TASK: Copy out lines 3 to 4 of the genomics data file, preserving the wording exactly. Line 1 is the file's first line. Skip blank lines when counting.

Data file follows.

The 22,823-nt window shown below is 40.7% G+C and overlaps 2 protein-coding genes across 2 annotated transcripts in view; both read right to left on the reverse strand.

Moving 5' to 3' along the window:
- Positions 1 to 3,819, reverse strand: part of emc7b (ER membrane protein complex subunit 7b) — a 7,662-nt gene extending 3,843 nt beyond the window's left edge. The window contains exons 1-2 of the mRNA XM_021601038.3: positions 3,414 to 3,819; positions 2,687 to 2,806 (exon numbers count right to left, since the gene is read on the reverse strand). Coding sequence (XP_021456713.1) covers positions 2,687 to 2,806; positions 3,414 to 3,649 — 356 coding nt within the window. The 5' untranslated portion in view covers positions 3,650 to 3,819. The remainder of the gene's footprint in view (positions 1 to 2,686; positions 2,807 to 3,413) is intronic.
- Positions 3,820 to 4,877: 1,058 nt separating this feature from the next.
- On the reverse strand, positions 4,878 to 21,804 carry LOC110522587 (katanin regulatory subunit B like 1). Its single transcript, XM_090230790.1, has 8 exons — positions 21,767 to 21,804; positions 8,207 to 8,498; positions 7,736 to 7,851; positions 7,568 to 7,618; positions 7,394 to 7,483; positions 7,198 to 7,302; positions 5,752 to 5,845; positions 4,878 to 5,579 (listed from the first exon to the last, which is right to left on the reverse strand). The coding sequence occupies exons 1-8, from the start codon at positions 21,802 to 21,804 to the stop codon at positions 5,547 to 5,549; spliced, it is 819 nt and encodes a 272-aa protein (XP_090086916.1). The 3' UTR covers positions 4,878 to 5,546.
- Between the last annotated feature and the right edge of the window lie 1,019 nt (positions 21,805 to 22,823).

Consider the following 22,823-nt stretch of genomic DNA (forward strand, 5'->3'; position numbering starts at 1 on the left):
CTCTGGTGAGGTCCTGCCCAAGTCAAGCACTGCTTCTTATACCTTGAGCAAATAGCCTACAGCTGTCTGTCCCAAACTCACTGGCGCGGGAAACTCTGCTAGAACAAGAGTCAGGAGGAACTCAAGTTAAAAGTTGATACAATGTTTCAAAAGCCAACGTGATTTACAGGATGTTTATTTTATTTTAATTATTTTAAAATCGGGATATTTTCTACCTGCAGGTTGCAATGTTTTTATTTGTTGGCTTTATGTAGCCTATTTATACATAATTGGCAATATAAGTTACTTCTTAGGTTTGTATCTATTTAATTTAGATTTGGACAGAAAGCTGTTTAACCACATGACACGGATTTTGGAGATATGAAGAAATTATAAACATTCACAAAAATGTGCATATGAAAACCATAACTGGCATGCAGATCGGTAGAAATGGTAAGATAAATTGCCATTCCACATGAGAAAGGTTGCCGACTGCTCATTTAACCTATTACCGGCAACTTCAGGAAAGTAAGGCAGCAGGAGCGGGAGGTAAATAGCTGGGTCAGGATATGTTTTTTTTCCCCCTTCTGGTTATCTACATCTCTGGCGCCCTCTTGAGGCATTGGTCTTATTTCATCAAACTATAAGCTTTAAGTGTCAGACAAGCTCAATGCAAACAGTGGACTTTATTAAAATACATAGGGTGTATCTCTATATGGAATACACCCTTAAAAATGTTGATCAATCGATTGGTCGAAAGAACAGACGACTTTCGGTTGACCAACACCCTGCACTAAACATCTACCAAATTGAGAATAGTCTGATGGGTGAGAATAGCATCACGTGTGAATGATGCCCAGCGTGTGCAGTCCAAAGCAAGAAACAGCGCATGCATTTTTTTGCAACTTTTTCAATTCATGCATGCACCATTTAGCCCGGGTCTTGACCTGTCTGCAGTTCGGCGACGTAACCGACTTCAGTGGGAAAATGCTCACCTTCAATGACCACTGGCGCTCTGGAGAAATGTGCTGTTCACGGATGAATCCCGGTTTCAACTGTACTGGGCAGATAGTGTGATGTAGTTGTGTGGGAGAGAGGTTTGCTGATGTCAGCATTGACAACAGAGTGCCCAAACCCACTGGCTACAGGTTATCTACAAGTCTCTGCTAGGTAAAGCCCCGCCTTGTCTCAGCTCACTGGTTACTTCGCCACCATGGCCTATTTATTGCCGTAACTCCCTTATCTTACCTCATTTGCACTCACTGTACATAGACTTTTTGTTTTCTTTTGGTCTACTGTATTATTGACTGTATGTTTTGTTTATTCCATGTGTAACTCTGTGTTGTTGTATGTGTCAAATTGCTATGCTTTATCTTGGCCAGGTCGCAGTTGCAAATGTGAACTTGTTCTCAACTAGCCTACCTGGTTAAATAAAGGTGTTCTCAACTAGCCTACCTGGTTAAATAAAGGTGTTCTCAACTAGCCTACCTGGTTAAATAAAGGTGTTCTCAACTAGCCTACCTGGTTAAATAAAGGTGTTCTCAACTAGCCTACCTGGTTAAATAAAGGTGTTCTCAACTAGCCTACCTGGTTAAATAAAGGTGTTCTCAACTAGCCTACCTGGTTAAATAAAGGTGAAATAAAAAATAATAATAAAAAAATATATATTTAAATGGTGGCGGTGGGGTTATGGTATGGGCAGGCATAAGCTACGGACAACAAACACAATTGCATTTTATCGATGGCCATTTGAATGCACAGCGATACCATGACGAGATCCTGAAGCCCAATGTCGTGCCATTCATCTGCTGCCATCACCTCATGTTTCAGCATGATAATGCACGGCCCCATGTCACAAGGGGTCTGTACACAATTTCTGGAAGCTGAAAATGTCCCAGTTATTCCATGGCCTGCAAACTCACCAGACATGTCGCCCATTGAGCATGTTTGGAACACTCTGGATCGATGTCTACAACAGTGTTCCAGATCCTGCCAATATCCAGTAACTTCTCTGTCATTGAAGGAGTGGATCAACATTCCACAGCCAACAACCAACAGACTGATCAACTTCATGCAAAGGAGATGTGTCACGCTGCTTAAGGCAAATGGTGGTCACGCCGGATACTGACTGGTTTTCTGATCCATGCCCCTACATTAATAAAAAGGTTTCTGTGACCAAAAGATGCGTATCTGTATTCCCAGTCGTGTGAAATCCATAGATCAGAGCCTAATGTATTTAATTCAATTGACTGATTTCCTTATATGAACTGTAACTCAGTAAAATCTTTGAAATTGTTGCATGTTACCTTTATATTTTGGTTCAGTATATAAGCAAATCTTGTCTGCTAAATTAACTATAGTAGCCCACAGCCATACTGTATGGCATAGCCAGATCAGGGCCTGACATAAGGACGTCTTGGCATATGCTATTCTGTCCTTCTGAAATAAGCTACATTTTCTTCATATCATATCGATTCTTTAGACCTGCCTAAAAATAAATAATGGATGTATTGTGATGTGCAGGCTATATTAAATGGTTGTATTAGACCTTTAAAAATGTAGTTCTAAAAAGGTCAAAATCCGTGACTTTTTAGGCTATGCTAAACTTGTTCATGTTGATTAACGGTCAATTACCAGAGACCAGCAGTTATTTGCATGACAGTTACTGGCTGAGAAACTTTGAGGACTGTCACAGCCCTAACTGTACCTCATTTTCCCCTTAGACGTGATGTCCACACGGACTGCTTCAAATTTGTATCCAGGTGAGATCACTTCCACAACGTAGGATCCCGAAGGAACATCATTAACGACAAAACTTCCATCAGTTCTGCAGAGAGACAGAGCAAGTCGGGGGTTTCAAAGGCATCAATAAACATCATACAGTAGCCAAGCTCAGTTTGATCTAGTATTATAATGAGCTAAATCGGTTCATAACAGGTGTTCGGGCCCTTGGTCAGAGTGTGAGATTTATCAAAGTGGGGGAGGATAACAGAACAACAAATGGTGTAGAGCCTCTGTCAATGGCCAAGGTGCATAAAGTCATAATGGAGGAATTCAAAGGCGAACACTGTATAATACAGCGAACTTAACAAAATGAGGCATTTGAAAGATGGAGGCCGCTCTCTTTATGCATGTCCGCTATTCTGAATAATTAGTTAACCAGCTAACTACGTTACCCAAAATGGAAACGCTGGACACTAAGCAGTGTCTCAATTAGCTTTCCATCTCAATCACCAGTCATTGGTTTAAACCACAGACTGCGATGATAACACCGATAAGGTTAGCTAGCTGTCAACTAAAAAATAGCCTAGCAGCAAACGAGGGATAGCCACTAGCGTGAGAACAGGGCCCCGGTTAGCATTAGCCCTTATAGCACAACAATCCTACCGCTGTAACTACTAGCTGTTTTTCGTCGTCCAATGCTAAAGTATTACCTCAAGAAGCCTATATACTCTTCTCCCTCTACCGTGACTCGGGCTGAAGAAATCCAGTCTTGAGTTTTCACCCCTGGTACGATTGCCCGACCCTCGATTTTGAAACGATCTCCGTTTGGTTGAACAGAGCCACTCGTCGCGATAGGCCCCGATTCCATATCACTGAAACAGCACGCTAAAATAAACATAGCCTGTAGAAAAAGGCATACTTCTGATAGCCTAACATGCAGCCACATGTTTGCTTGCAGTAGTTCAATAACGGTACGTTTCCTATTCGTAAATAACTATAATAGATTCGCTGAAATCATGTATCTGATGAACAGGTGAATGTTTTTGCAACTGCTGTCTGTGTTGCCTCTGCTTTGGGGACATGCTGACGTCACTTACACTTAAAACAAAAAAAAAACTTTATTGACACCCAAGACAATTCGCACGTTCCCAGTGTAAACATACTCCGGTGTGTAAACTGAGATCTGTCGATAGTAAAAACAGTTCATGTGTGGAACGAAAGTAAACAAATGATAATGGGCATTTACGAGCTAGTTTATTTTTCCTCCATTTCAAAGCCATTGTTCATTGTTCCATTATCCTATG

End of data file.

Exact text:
- Positions 1 to 3,819, reverse strand: part of emc7b (ER membrane protein complex subunit 7b) — a 7,662-nt gene extending 3,843 nt beyond the window's left edge. The window contains exons 1-2 of the mRNA XM_021601038.3: positions 3,414 to 3,819; positions 2,687 to 2,806 (exon numbers count right to left, since the gene is read on the reverse strand). Coding sequence (XP_021456713.1) covers positions 2,687 to 2,806; positions 3,414 to 3,649 — 356 coding nt within the window. The 5' untranslated portion in view covers positions 3,650 to 3,819. The remainder of the gene's footprint in view (positions 1 to 2,686; positions 2,807 to 3,413) is intronic.
- Positions 3,820 to 4,877: 1,058 nt separating this feature from the next.